What is holding you back?

I woke up this morning, per usual. I’m first up. I wake the girls up and make sure they get downstairs. I prepare breakfast for them. We pray. They eat and get dressed. Jack wakes up on his own. He gets his breakfast and sits with me, while I eat mine. The girls and I leave for school by 6:50a. Jack and I walk to the bus stop, when I get back from dropping off the girls. This is everyday, rain or shine, light or dark. I do not have to think about it and I never do.

I’ve been keeping myself pretty busy lately and I think it is on purpose. Not a day goes by when someone does not ask me, “how are you?” My answer is almost always, “fine, great, or good”. It’s an automatic response, like one of those “out of office replies”.

Do you go through periods of time where you don’t know how you are or what you feel? Maybe, because you’re pushing it away with tasks, busy-ness, fear?

After the kids left, I headed upstairs to get dressed to run. I went through three running outfits. (This is not like me.) Because I was feeling fat, ‘I had nothing to wear’. Finally, I decided fat or not, outfit number three was it. I kissed Byron goodbye.  Got in the car. I quickly reminded myself again that fat is not a feeling. Then, I listen to these lyrics.

This is the unmaking
The beauty in the breaking
Had to lose myself
To find out who You are
Before each beginning
There must be an ending
Sitting in the rubble
I can see the stars
This is the unmaking
This is the unmaking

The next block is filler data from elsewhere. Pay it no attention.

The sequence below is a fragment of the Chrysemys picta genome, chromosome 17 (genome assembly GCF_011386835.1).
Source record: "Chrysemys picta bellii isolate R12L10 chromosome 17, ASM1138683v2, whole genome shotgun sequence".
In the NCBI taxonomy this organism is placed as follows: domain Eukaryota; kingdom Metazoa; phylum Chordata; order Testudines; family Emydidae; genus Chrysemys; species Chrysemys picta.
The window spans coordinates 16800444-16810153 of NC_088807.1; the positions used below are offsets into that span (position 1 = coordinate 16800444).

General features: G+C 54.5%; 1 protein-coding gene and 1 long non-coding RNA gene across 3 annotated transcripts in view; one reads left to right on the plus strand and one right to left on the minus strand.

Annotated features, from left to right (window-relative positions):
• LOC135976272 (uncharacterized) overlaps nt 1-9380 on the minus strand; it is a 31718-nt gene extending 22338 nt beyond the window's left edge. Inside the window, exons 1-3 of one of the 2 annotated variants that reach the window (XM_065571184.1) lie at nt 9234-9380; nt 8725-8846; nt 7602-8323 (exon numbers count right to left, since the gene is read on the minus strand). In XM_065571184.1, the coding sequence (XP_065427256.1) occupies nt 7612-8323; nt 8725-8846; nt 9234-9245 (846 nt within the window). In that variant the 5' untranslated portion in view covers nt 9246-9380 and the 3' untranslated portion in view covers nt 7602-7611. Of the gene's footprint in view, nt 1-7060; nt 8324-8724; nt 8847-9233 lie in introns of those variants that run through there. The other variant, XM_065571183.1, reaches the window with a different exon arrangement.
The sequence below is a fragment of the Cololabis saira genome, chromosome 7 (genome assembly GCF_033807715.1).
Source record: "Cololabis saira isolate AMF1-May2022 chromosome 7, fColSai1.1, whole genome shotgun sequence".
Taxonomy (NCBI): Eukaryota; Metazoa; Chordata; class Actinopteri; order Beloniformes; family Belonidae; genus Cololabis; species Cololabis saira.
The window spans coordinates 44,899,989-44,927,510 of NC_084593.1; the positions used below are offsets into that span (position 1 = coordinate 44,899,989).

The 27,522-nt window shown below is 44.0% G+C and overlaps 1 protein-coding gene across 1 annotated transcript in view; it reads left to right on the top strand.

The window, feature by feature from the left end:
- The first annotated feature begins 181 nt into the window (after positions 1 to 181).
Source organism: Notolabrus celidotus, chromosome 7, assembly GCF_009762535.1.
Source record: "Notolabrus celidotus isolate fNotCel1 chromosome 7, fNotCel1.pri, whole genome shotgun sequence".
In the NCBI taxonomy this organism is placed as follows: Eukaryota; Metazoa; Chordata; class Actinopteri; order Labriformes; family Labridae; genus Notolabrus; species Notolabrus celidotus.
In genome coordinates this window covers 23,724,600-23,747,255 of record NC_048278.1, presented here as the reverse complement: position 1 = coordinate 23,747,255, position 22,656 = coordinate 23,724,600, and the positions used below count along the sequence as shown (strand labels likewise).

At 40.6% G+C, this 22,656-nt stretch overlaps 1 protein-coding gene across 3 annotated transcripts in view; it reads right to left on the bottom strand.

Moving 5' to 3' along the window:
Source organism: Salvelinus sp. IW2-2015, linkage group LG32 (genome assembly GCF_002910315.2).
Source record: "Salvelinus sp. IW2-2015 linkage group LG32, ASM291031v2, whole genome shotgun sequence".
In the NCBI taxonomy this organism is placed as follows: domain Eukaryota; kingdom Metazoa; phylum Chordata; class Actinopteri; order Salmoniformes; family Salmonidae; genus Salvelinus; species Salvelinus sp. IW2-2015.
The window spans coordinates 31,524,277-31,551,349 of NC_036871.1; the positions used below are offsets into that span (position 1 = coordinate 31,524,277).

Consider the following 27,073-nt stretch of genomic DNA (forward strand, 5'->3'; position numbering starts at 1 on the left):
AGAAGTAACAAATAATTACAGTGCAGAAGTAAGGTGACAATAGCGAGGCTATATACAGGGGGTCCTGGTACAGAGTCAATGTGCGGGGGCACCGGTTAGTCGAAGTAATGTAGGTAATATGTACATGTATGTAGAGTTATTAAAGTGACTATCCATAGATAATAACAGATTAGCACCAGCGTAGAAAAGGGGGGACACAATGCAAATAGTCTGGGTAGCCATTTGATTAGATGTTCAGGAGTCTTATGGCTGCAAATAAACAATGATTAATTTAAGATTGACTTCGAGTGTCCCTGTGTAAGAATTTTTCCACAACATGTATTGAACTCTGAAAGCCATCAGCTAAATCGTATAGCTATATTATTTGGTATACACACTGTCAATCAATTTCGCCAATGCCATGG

I’ll gather the same stones where                                                   
Everything came crashing down
I’ll build You an altar there
On the same ground

‘Cause what stood before
Was never Yours (Nichole Nordeman, “The Unmaking”)

Lord. . . help me to find beauty in the breaking.

Help me to find the one who calls me beloved in my broken place. . . . In Jesus’ name.

My demons? Today?

“You are not enough”

“You cannot feel loved”

“You are fat”

Demons are excellent shape shifters and can morph from one torturous form to another in the blink of an eye. . . You courageously soldiered on. It was not easy or fun, but you persevered, even when you thought the pain would never stop. Slowly but surely, it abated. At first, you may not have even noticed the subtle lessening of your anger, anxiety, or grief, but as the weeks and months wore on you started to feel more alive and open. That resiliency supports you through every challenge, allowing you to stretch beyond what you thought your limits were, and finding more capacity to bear what you thought was unbearable.